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Singapore narrows 2016 GDP growth forecast to 1-2% as economy expands 2.1% in Q2 from a year ago
IN line with the weaker global growth outlook, the Singapore economy is now expected to expand 1-2 per cent this year, after the Ministry of Trade and Industry (MTI) on Thursday narrowed down its previous growth forecast of 1-3 per cent.
The new official projection takes into account additional downside risks such as Brexit-related uncertainties, and the potential for spiking debt defaults in China amid rising corporate credit levels there.
MTI also announced that the economy grew 2.1 per cent in the second quarter of 2016 - slightly below the official and market estimate of 2.2 per cent, and on a par with Q1's growth of 2.1 per cent.
This translated into 0.3 per cent growth overall on a quarter-on-quarter seasonally adjusted annualised basis - worse than the government and private-sector forecast of 0.8 per cent expansion, but better than Q1's 0.1 per cent growth.
Both the manufacturing and services sectors' figures were revised from the advance estimate. The manufacturing recovery turned out better at 1.1 per cent (previously forecast at 0.8 per cent, and higher than Q1's 0.5 per cent contraction), while services' growth was tempered to 1.4 per cent (previously forecast at Q1's expansion rate of 1.7 per cent).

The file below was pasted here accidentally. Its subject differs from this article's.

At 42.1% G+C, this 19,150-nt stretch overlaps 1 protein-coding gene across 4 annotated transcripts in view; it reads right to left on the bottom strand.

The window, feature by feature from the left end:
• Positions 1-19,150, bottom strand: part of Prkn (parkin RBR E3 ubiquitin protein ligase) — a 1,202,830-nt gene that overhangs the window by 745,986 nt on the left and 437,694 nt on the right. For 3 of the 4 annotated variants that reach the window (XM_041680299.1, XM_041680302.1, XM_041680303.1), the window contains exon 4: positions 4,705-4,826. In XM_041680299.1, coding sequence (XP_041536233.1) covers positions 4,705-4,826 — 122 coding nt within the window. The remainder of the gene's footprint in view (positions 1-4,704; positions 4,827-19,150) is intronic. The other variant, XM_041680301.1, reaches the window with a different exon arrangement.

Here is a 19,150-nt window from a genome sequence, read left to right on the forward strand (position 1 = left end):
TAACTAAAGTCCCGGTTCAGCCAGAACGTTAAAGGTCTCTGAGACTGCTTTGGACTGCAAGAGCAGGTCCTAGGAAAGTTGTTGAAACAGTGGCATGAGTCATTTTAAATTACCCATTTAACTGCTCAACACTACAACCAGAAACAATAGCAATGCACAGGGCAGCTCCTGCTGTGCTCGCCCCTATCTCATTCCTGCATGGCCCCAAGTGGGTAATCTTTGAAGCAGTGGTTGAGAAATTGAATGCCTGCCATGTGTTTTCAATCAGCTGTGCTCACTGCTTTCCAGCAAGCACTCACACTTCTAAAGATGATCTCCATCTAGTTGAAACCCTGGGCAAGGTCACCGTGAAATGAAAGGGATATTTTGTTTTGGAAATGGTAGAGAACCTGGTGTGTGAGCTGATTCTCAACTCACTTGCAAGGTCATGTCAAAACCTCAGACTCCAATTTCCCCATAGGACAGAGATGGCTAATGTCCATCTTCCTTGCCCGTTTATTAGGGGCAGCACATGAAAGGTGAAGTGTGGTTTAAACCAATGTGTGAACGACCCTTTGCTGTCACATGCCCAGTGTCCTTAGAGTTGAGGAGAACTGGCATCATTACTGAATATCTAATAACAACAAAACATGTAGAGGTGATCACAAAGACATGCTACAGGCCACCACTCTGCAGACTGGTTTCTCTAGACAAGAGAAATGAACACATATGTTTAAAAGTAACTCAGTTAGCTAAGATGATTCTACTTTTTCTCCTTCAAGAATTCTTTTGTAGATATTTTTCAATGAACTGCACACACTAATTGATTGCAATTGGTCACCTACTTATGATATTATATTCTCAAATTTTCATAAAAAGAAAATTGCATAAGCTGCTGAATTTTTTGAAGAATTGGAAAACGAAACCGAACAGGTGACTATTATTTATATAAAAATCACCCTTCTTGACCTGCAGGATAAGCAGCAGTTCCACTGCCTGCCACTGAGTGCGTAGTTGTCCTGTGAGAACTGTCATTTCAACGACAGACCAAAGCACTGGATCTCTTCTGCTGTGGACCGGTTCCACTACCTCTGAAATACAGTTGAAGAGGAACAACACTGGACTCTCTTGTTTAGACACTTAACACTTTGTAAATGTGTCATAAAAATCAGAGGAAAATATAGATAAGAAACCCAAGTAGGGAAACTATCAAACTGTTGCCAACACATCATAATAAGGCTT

In sequential terms, manufacturing grew one per cent (better than the forecast of 0.3 per cent growth, but slower than Q1's 18.7 per cent expansion), while services contracted 0.6 per cent (worse than the forecast of 0.5 per cent growth, but better than Q1's 4.9 per cent contraction).
Looking ahead, MTI flagged a host of downside risks - both globally and domestically.
Said MTI: "First, Brexit has heightened uncertainties in the UK and EU economies. If the impact on consumer and business confidence is more severe than expected, there could be a sharp pullback in consumption and investments, which could in turn lead to a further slowdown in economic growth. The uncertainties could also spark bouts of risk aversion and volatility in global financial markets, with potential knock-on effects on global growth."
"Second, amidst rising corporate credit levels in China, there is a risk that debt defaults could spike as the economy continues to restructure, thus leading to a tightening of financial conditions. If this materialises, the Chinese economy could slow down more sharply than expected."
The ministry also warned that manufacturing sector's improvement may not be sustained in light of sluggish global economic conditions, especially since the recovery has been owed to "pockets of strength" in segments like semiconductors and biomedical manufacturing.